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Nessa's Thoughts

Just a British girl who reads a bit too much.

Currently reading

The Dead Zone
Stephen King
The Diving Bell And The Butterfly
Jean-Dominique Bauby
Clarissa, or, the History of a Young Lady
Samuel Richardson, Angus Ross
Orange Is the New Black: My Year in a Women's Prison
Piper Kerman
The Cuckoo's Calling
Robert Galbraith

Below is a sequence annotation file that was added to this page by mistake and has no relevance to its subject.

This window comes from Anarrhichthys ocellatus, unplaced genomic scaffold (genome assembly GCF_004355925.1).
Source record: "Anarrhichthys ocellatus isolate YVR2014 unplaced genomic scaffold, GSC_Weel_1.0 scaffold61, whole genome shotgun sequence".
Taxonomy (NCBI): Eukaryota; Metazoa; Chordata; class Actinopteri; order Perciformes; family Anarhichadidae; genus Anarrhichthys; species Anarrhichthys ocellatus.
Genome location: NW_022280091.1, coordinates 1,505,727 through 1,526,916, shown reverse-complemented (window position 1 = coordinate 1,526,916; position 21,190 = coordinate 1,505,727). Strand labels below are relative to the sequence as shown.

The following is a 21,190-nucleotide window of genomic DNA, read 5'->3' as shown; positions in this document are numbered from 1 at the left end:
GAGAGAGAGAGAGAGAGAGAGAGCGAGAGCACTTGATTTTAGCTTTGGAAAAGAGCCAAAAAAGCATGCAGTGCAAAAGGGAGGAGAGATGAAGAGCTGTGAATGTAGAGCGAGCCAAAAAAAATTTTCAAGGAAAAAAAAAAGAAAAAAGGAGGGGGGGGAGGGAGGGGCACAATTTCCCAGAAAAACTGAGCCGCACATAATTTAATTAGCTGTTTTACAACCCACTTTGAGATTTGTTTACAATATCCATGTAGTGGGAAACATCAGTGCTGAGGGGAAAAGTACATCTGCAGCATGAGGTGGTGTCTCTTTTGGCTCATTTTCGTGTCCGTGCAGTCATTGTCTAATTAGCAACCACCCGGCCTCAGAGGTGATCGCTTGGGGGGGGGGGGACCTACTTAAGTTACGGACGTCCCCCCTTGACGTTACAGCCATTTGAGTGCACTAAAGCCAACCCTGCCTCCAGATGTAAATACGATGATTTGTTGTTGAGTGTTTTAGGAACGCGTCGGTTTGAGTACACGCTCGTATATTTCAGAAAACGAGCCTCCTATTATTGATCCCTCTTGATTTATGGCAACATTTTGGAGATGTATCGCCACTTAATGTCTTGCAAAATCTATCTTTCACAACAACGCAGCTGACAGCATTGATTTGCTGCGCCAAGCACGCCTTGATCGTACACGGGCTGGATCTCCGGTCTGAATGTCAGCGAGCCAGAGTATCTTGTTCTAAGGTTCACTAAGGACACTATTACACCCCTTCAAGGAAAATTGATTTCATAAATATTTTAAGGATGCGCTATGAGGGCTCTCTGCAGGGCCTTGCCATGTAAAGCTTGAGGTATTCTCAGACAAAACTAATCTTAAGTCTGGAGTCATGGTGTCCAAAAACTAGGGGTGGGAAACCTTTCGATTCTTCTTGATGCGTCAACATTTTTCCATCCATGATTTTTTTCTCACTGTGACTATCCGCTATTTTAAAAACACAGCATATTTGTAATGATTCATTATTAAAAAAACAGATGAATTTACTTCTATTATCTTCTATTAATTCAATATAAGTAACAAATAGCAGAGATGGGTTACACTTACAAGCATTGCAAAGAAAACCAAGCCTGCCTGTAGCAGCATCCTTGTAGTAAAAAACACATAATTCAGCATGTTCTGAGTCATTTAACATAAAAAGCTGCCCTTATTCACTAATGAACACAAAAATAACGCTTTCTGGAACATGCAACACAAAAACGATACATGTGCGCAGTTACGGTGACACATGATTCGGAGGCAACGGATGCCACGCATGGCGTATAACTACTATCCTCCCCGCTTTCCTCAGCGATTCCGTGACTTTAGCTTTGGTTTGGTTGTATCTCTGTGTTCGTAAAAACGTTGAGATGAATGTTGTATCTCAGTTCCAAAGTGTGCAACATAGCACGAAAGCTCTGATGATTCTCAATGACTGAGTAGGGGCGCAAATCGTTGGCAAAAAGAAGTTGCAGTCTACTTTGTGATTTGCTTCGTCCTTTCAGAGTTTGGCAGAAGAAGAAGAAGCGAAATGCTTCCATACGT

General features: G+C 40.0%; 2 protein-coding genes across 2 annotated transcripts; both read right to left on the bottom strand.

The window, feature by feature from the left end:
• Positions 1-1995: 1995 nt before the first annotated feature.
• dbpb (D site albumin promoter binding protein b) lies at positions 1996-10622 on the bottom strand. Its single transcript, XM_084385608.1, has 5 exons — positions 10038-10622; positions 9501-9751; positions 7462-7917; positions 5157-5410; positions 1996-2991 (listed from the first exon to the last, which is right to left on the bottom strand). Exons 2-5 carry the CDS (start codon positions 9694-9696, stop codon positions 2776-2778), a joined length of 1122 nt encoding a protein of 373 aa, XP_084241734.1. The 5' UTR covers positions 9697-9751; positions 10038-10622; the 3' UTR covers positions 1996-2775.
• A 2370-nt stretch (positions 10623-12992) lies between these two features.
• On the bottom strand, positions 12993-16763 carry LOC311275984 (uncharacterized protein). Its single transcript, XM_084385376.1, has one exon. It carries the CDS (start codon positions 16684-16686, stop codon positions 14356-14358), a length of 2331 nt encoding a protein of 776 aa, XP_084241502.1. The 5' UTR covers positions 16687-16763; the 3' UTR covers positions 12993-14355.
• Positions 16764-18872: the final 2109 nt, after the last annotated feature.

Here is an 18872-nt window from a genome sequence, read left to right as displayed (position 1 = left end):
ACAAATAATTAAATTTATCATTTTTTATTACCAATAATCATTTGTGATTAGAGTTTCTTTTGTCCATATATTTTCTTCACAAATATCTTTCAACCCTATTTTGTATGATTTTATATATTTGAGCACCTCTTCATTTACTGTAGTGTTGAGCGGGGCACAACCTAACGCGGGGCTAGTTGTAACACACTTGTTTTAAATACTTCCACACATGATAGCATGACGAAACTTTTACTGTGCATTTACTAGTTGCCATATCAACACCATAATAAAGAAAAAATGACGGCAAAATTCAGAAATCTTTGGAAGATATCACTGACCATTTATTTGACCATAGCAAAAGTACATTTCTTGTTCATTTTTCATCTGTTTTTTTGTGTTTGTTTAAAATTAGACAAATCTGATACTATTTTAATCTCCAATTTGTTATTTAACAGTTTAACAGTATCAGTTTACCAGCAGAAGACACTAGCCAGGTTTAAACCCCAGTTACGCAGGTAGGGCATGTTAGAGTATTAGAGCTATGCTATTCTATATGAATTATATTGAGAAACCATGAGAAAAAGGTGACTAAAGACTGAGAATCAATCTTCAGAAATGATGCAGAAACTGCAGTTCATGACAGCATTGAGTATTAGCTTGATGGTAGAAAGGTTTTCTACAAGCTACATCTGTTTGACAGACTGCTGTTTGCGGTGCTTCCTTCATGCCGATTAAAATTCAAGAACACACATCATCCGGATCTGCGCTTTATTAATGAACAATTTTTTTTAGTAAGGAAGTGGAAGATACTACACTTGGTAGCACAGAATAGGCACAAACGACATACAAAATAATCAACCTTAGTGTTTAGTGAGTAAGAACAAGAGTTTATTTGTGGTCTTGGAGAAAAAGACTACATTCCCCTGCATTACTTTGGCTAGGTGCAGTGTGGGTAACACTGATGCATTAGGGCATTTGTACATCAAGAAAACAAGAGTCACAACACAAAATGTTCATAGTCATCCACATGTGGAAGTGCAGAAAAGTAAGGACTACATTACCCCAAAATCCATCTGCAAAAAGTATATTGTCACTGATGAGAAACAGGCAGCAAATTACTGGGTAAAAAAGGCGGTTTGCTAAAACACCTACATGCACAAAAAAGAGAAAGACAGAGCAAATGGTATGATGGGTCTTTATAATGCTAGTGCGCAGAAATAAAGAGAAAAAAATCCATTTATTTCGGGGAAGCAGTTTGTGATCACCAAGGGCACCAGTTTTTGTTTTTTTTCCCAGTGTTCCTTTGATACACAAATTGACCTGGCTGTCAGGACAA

The Plague Dogs - Richard Adams This is one of my favourite books ever. My beat-up old copy is one of my prized possessions. I'm planning on rereading it soon, and I swear, more people need to read this book.It's the tale of two dogs who escape from a laboratory that is very happy to use animals in its experiments. Whilst escaping, Rowf and Snitter pass through a room that is being used for research into the bubonic plague, and break a petri dish, thus convincing the scientists that these dogs have bubonic plague and are a public health menace. What follows is two very sheltered dogs trying to survive on the harsh, unforgiving moors of the Lake District, slowly running out of food, and having to rely on a fox to help them hunt.This book is also known for having an intensely depressing movie, and it's a fairly faithful adaptation, I'll tell you that.Hunter: (laying his rifle against his leg) "Here, boy! Come here! I won't hurt you!"Snitter: (catching his back paw on the trigger as he tries to jump up) "Human! I love humans! They're good people! Just like my master was!"*BANG*To its credit, the book has a MUCH more happy ending than the movie, which ends with a freaking Alan Price song and a realisation that the two dogs have probably just drowned. WHAT THE HELL, Nepenthe Productions? This movie had a theatrical release, and my DVD with the director's cut is only rated PG!So yes, let's go away from the movie and go back to what I love about this book.The writing is just gorgeous, and it's especially fascinating reading the interviews as the human characters try to piece together the full story. I love how Rowf and Snitter just feel so real, and you really feel for them when horrible things happen. Their mythology is beautifully explained, and goddamn it, I just wanted to hit Annie Mossity in the face with a frying pan. You don't sell an adorable dog like Snitter to a research lab, buy yourself a fur coat with the proceeds and then lie to your brother, Snitter's original owner! Gah!However, this book does have its Achille's Heel. Sometimes the scientists that Rowf and Snitter encounter are just... too evil. The scientists are all cruel and think nothing of putting chimpanzees in isolation containers, drowning dogs and doing other radical experimentation without any thought for the animal's welfare. Hell, it still goes on to this day. In 2009, around 5,923 dogs were used in laboratory experiments on animals. I'm not a hardcore animal rights campaigner, and of course, vivisection has had its uses in the past (such as isolating insulin) and present, but I imagine it was going for 'oh god, look how horrible this is, behind closed doors and kept top secret'.However, I'm still going to give it a high score. Slightly weak scientist characters be damned, it knows just how to tug at my heartstrings and show off some beautiful writing and mythology. 5/5.